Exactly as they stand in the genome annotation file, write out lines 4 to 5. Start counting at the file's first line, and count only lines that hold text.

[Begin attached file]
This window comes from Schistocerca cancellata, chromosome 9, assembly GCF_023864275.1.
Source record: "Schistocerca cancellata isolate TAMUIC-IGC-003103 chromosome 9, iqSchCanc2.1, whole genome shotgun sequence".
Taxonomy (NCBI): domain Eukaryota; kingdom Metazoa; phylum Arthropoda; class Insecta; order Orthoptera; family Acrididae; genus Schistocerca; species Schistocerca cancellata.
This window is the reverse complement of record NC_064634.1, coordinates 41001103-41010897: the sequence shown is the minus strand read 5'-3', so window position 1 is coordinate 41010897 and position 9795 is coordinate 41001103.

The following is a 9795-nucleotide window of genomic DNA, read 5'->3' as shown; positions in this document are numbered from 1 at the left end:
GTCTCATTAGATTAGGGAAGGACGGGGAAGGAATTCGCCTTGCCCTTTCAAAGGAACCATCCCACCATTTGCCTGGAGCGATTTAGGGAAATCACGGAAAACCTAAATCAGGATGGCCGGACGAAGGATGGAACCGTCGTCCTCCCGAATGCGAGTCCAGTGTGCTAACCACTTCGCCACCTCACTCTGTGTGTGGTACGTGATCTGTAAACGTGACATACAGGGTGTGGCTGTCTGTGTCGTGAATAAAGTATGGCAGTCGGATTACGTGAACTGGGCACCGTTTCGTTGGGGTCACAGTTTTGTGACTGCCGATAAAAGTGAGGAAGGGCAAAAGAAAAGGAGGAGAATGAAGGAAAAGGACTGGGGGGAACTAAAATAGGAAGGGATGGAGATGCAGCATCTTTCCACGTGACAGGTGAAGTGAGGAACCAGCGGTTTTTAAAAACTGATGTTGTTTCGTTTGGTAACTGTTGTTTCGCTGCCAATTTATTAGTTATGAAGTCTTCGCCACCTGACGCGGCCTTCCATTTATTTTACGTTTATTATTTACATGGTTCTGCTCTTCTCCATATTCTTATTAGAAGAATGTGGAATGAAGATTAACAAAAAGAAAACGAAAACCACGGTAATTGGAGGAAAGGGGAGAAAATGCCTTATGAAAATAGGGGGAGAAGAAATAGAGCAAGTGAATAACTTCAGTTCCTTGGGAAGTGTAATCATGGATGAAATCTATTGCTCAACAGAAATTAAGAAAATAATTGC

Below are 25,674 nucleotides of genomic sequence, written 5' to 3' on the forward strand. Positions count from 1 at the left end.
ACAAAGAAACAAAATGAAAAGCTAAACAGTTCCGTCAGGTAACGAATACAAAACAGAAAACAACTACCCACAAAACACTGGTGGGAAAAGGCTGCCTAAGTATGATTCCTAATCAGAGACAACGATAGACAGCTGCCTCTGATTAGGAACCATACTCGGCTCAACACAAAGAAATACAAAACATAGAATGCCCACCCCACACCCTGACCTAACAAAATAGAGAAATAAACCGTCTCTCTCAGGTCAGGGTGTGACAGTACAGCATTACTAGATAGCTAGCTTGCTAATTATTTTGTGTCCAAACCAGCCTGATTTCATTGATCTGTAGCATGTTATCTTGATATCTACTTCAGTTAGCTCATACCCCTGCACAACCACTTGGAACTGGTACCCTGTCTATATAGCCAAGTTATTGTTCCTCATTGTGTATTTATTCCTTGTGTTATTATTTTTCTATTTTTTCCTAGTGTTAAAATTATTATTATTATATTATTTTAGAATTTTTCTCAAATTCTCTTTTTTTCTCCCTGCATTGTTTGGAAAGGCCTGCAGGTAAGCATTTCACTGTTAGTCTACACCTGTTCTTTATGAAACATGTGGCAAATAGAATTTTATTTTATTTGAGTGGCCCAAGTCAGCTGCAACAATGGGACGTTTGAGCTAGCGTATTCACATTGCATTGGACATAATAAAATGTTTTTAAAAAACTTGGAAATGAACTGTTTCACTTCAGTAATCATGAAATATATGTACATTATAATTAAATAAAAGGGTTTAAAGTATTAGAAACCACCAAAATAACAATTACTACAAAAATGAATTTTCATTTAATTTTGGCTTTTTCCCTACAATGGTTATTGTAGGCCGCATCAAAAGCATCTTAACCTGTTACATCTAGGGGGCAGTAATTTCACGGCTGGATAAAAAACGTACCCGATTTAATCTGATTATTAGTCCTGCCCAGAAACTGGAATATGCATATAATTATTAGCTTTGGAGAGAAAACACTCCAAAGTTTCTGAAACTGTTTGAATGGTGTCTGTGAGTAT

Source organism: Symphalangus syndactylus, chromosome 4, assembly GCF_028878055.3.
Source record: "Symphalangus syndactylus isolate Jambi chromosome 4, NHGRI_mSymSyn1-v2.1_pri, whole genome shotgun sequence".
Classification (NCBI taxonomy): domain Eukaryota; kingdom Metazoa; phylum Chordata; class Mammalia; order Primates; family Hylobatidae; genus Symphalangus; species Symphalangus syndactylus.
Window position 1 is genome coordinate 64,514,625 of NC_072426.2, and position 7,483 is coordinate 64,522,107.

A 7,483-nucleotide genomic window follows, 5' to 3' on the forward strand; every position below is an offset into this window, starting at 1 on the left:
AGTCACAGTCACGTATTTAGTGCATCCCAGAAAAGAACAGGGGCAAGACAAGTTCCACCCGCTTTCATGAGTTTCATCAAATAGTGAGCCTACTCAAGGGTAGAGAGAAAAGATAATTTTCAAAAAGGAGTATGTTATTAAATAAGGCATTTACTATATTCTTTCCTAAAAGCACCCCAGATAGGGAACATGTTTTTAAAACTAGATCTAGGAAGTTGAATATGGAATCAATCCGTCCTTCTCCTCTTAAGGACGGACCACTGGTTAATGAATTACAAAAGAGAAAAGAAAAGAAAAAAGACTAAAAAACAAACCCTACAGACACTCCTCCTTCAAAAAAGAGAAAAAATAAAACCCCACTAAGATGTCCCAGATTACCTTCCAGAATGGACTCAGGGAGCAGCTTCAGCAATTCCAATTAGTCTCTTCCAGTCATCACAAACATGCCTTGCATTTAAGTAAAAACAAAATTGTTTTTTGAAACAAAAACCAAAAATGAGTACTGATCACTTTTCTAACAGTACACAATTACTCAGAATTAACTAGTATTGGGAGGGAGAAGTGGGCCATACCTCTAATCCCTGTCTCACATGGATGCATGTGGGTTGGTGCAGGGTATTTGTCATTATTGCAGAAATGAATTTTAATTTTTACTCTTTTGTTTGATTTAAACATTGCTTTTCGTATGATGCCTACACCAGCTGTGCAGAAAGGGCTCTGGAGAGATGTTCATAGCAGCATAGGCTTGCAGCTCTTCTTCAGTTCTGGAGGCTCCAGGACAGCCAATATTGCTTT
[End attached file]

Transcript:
This window is the reverse complement of record NC_064634.1, coordinates 41001103-41010897: the sequence shown is the minus strand read 5'-3', so window position 1 is coordinate 41010897 and position 9795 is coordinate 41001103.

The following is a 9795-nucleotide window of genomic DNA, read 5'->3' as shown; positions in this document are numbered from 1 at the left end: